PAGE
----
Some Tourist Time
By Kim Lengel, Vice President of Conservation and Education
Sunday morning we reserved for a little tourist time. We took a long bus ride to Quatre Bonnes for the weekly market where we had a chance to pick up some souvenirs for family, friends, and coworkers. I got to practice my bargaining skills and had a fun time doing it. With our booty in hand, we boarded the bus for the ride back to Black River. For some reason, this bus seemed unable to get out of 3rd
gear and we literally crawled back our hotel. We dropped off our stuff and got back onto another bus to go to GDEWS. Tim and I both must have still been zoned out from our previous bus ride because we completely missed our stop and had to walk back, giving us a significantly late start on our tasks for the day.
We spend the rest of the afternoon attaching all the relevant labels to the bat crates and spider boxes – this end up arrow shipping labels, Centers for Disease Control labels, address labels, emergency feeding instructions, “live animals – please do not annoy or expose to extremes of heat and cold” labels, and shipping crate contents labels. By the time Tim was done attaching all the labels, there wasn’t much free space left on the crates. None of the labels are gratuitous – they are all mandated by one or another of the agencies governing shipment of these animals.
While Tim was engaged with that, I went about collecting our first batch of spiders. We weren’t departing until very early Tuesday morning but I was concerned that we would run out of time on Monday to do everything we needed to so want to begin collecting now. The spider I had caught the day before looked good leading me to feel comfortable that spiders we collected on Sunday afternoon would be fine in their containers until we arrived back in the US on Wednesday morning. With the help of Danella to steady the ladder while I was perched on it reaching for spiders, I was able to collect 24 in an hour and to get them settled for the night.
We took one spider and a spider shipment box with us when we left GDEWS for the day. We were headed into Reduit on Monday morning to visit government offices and we weren’t sure if the official at National Parks and Conservation Service would want to review how we were housing the spiders for the flight back to the US. Tim got to wrestle the spider box with all its dire labeling onto the packed bus and while we got some odd stares, no one asked about it.
Tim affixing some of the necessary shipment labels to the bat crates.
Tim on the bus with the spider box.
10/02/2013 : Back in the States
It’s 6:30 a.m. New York time and we’re here. Our job now is to get back to the Zoo as quickly as possible.
10/01/2013 : Heading back
We checked the bats and they all looked alert. They had eaten well during the night – a good sign that they were settled in.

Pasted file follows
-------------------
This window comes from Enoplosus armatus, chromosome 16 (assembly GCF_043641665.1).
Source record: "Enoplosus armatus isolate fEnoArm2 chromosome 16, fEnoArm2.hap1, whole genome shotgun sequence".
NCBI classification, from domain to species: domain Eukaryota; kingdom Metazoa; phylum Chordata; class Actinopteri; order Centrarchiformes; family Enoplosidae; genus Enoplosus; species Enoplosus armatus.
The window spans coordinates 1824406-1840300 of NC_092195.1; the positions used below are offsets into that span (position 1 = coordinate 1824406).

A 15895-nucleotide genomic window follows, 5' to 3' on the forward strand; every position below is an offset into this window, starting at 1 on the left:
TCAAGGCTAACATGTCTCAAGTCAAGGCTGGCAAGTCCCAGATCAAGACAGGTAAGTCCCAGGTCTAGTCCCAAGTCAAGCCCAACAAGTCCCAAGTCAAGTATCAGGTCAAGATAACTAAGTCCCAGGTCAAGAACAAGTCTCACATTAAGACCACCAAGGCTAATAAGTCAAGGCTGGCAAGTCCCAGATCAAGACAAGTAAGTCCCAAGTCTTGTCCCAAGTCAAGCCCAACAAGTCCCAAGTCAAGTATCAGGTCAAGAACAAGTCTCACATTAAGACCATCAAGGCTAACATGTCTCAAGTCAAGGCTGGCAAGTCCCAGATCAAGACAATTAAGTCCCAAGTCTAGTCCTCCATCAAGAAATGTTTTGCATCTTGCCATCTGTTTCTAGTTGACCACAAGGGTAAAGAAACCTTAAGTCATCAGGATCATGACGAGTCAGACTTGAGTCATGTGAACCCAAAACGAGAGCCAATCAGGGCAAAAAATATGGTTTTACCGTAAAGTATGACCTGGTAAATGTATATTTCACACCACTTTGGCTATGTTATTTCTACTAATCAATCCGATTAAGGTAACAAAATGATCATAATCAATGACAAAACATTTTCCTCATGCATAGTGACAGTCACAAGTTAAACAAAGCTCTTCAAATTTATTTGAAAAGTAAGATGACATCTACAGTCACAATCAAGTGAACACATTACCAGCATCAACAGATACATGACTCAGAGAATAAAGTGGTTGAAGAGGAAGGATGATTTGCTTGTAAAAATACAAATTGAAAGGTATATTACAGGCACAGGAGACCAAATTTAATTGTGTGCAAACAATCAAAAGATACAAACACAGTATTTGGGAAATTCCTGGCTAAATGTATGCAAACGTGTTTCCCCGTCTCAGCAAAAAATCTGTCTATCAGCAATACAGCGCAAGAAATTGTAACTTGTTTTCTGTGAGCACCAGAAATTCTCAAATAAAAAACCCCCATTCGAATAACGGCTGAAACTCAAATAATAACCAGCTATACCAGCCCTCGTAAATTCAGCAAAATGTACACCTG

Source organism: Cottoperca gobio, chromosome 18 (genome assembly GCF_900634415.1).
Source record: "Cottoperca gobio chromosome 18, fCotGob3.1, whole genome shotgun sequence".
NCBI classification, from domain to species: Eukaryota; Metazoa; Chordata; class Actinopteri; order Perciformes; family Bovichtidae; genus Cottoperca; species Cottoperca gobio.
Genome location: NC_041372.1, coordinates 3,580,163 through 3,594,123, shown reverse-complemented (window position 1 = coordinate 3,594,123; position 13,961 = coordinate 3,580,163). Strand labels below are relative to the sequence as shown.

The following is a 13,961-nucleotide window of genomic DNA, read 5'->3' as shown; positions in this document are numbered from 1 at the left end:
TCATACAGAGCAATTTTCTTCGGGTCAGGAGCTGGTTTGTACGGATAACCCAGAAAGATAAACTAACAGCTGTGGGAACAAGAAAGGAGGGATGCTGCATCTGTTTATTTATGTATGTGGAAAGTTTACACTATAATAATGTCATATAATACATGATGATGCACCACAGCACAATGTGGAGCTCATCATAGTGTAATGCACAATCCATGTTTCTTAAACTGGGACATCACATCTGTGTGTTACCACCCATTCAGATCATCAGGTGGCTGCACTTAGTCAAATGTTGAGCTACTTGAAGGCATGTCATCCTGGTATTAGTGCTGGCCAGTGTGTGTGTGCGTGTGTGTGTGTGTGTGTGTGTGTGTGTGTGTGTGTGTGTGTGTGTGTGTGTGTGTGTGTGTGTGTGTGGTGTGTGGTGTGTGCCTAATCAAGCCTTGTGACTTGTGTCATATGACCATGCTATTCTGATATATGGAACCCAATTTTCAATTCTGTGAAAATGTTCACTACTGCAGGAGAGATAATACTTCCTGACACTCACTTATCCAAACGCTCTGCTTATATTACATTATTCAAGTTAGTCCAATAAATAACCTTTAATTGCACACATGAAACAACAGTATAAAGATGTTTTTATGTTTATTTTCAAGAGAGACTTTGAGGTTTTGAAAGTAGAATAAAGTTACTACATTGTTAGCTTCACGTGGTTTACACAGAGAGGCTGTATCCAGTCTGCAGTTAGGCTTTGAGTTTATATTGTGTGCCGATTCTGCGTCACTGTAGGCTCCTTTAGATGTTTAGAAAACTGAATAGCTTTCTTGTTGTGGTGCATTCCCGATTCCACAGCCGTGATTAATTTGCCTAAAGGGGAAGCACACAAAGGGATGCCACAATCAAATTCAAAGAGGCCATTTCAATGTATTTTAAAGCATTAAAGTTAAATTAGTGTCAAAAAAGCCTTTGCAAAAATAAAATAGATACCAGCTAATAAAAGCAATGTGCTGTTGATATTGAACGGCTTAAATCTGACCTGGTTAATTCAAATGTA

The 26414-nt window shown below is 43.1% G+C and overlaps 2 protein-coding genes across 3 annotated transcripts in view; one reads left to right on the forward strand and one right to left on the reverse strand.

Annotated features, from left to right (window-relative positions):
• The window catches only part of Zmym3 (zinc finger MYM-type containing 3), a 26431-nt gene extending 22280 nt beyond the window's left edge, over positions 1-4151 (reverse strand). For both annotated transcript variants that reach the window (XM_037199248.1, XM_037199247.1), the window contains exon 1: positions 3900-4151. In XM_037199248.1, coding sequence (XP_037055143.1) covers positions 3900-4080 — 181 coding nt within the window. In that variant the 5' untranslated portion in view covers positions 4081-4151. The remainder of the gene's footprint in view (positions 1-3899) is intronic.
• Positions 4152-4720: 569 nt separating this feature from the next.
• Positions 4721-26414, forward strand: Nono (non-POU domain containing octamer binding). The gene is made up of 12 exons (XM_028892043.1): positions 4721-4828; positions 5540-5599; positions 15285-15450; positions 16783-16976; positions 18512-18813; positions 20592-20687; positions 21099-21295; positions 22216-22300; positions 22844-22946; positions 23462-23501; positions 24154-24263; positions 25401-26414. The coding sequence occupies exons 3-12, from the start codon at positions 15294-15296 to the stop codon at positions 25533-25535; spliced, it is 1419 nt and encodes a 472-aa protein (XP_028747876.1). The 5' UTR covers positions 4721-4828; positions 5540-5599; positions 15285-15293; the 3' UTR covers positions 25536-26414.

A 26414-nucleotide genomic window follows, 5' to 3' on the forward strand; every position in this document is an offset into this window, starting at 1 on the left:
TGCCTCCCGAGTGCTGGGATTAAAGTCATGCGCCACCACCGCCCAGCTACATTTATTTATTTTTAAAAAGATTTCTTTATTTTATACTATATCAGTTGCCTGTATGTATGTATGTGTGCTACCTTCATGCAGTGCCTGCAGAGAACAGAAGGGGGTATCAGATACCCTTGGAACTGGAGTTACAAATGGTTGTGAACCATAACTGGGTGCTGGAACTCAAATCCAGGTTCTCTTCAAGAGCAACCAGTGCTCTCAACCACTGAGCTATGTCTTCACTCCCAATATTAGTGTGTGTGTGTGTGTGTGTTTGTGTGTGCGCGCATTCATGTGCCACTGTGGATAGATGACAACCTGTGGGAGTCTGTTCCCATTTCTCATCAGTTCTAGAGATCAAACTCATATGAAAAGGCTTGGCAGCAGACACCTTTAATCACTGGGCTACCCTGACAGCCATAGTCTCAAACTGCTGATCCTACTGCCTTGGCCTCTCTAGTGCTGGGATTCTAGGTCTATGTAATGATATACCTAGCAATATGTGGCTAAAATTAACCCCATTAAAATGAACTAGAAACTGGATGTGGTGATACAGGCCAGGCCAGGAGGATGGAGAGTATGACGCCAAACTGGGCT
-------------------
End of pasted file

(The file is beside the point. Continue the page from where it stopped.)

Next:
09/30/2013 : Catching spiders
Tim, an avid kayaker, was determined not to leave Mauritius without kayaking in the Indian Ocean. So he was up very early on Monday for a sunrise kayak on the bay. He and his guide had a great hour, kayaking with a group of spinner dolphins!
09/29/2013 : Tourist Time
We took a long bus ride to Quatre Bonnes for the weekly market where we had a chance to pick up some souvenirs for family, friends, and coworkers.
09/28/2013 : Getting ready for the move
Back in our rooms after dinner, I heard the distinctive sound of fruit bats breeding. I pinpointed the noise to a nearby mango tree and using a flashlight, I picked up the eyeshine of two Mauritius fruit bats – Pteropus niger – in the tree.
09/28/2013 : Rare birds in Mauritius
The aviary is only a short ride away from our hotel and houses some of the rarest avian species in the world. The aviary used to be a big center for captive propagation and reintroduction but now currently houses mostly injured or non-releasable specimens, with the exception of the bats.
09/27/2013 : Seeing an old friend
On Friday morning, I was finally able to see Mary Jane Raboude. During her ten years as the first REEP, MJ and I had spent a lot of time together. She had visited the US 4 times for continuing education, to spend time at the Zoo, and to present at conferences. She always stayed at our home so our family had become close to MJ.
09/26/2013 : Anse Quitor and Francois Leguat Tortoise Park
This site is more challenging, in some ways, than Grand Montagne. While it’s generally easier to access – no cliff faces to deal with –because it’s so dry and because wandering domestic animals are more of a problem, reforestation is slower going here.
09/26/2013 : Touring Rodrigues
Very proud to be a part of an organization that has played such a major role in saving a species.
09/25/2013 : Off to Rodrigues
Some more background on how the Philly Zoo became a champion for endangered bats half way around the world.
09/24/2013 : Some background on Mauritius
The Republic of Mauritius is an island nation located about 1200 miles off the southeast coast of the African continent in the Indian Ocean, which includes the principal island of Mauritius, Rodrigues (the only home of the Rodrigues fruit bat), and several smaller outlying islands and archipelagos.
09/24/2013 : Arriving in Mauritius
I'm so excited to return the island where I did my graduate work almost 20 years ago. It's hard to believe I've been working to conserve Rodrigues fruit bats for that long.
09/23/2013 : Traveling to Mauritius
Veterinarian Dr. Tim Georoff and I left Monday morning from JFK airport in NYC for our flight to Mauritius by way of Johannesburg, South Africa. We're travelling all this way for the primary purpose of accompanying 30 Rodrigues fruit bats back to the Zoo from the long-time captive colony of bats at the Durrell Wildlife Conservation Center in Mauritius.